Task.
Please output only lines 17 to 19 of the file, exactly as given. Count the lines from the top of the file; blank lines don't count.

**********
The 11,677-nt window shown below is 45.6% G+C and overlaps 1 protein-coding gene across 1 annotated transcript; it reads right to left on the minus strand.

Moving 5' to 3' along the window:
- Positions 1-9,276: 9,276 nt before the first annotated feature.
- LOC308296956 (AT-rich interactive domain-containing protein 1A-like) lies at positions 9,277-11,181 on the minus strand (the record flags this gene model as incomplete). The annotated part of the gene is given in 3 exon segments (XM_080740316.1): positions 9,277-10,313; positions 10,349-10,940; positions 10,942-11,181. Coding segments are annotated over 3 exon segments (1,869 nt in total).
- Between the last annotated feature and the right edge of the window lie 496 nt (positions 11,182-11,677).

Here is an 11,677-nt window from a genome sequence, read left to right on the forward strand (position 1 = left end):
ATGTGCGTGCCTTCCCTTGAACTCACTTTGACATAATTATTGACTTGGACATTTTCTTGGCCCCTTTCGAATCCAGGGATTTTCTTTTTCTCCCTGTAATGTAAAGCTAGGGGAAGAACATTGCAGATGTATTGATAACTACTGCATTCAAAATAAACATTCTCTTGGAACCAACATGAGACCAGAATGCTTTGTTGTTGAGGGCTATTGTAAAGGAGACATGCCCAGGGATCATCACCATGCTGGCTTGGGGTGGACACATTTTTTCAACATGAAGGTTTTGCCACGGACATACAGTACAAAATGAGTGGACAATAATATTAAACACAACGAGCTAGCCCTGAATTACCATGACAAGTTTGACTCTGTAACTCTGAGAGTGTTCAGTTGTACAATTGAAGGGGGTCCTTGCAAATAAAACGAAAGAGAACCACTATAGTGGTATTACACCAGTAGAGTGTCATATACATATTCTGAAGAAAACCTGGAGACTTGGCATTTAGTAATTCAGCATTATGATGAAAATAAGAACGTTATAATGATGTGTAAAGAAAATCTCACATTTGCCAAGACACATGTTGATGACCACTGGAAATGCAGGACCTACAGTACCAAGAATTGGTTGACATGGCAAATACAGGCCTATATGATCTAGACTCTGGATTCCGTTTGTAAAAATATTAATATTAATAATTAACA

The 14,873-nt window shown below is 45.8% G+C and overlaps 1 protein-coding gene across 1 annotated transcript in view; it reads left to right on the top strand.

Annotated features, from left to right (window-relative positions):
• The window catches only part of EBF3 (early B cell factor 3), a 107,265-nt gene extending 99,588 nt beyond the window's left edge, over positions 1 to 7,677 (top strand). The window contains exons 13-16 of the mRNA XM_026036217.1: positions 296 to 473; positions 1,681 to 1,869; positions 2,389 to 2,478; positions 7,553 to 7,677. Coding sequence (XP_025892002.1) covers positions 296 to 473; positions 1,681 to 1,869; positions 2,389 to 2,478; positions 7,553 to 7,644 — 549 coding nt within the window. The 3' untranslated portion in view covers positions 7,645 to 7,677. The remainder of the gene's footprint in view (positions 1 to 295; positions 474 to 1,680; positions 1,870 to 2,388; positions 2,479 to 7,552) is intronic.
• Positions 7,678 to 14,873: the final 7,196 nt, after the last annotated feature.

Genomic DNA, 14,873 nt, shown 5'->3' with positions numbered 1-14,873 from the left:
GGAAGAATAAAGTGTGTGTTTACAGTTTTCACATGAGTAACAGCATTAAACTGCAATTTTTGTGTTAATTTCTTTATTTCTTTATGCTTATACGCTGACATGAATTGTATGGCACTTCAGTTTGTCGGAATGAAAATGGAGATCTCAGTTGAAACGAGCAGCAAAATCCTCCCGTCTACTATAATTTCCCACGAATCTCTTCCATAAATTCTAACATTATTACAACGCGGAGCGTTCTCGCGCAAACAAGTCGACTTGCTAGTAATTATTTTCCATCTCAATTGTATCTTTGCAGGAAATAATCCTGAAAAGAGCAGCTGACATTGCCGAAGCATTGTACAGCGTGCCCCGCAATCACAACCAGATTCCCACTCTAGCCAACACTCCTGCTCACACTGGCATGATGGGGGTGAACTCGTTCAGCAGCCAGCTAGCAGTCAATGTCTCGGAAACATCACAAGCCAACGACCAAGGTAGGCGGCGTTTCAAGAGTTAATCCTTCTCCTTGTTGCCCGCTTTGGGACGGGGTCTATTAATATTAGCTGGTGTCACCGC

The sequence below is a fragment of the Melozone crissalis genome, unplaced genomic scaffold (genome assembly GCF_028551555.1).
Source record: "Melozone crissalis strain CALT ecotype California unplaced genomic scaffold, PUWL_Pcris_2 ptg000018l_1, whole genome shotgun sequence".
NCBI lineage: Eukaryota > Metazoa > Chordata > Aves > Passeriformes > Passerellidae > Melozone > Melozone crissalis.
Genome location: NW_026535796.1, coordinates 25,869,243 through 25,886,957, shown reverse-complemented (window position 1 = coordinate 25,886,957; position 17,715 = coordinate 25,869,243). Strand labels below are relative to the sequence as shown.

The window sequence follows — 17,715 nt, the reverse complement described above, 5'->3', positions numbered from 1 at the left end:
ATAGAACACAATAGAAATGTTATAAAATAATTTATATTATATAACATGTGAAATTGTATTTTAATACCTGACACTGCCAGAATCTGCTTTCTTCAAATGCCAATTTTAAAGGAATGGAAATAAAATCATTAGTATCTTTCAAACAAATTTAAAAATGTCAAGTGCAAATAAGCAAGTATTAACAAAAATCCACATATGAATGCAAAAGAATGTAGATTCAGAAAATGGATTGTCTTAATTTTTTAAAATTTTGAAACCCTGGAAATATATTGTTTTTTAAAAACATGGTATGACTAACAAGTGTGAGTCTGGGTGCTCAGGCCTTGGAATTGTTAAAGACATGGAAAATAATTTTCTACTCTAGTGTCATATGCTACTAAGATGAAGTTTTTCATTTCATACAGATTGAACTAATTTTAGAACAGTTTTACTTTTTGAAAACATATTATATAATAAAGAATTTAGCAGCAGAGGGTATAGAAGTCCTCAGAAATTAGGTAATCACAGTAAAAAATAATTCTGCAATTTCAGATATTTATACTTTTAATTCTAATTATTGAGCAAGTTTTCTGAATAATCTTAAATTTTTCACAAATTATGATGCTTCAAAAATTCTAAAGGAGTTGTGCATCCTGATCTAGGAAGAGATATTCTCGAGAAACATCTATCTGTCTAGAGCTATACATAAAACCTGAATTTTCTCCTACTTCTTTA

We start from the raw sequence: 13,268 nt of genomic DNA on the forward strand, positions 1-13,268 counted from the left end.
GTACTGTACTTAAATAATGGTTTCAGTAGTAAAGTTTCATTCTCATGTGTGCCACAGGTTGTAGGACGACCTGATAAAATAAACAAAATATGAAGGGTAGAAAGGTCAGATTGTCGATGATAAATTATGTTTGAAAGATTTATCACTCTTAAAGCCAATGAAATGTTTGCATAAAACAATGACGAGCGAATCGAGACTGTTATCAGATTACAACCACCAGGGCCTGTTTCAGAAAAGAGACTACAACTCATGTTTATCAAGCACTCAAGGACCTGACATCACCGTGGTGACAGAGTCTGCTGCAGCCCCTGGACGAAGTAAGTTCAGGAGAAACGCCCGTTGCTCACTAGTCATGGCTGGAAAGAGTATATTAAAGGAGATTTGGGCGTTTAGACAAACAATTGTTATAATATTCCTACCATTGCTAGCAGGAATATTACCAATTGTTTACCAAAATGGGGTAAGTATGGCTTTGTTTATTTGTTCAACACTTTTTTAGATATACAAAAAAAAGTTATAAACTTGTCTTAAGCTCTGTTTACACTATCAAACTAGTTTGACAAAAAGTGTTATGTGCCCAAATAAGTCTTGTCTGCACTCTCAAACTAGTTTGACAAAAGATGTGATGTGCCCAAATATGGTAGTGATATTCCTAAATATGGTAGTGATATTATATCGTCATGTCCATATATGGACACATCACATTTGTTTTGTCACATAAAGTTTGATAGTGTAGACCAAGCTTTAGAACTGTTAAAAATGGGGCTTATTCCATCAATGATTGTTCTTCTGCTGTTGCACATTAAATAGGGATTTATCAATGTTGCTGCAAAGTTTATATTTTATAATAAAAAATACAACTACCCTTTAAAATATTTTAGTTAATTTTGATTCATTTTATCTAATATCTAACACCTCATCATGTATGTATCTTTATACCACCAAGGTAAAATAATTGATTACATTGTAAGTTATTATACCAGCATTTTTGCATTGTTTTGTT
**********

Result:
Genome location: NW_026535796.1, coordinates 25,869,243 through 25,886,957, shown reverse-complemented (window position 1 = coordinate 25,886,957; position 17,715 = coordinate 25,869,243). Strand labels below are relative to the sequence as shown.

The window sequence follows — 17,715 nt, the reverse complement described above, 5'->3', positions numbered from 1 at the left end:
ATAGAACACAATAGAAATGTTATAAAATAATTTATATTATATAACATGTGAAATTGTATTTTAATACCTGACACTGCCAGAATCTGCTTTCTTCAAATGCCAATTTTAAAGGAATGGAAATAAAATCATTAGTATCTTTCAAACAAATTTAAAAATGTCAAGTGCAAATAAGCAAGTATTAACAAAAATCCACATATGAATGCAAAAGAATGTAGATTCAGAAAATGGATTGTCTTAATTTTTTAAAATTTTGAAACCCTGGAAATATATTGTTTTTTAAAAACATGGTATGACTAACAAGTGTGAGTCTGGGTGCTCAGGCCTTGGAATTGTTAAAGACATGGAAAATAATTTTCTACTCTAGTGTCATATGCTACTAAGATGAAGTTTTTCATTTCATACAGATTGAACTAATTTTAGAACAGTTTTACTTTTTGAAAACATATTATATAATAAAGAATTTAGCAGCAGAGGGTATAGAAGTCCTCAGAAATTAGGTAATCACAGTAAAAAATAATTCTGCAATTTCAGATATTTATACTTTTAATTCTAATTATTGAGCAAGTTTTCTGAATAATCTTAAATTTTTCACAAATTATGATGCTTCAAAAATTCTAAAGGAGTTGTGCATCCTGATCTAGGAAGAGATATTCTCGAGAAACATCTATCTGTCTAGAGCTATACATAAAACCTGAATTTTCTCCTACTTCTTTA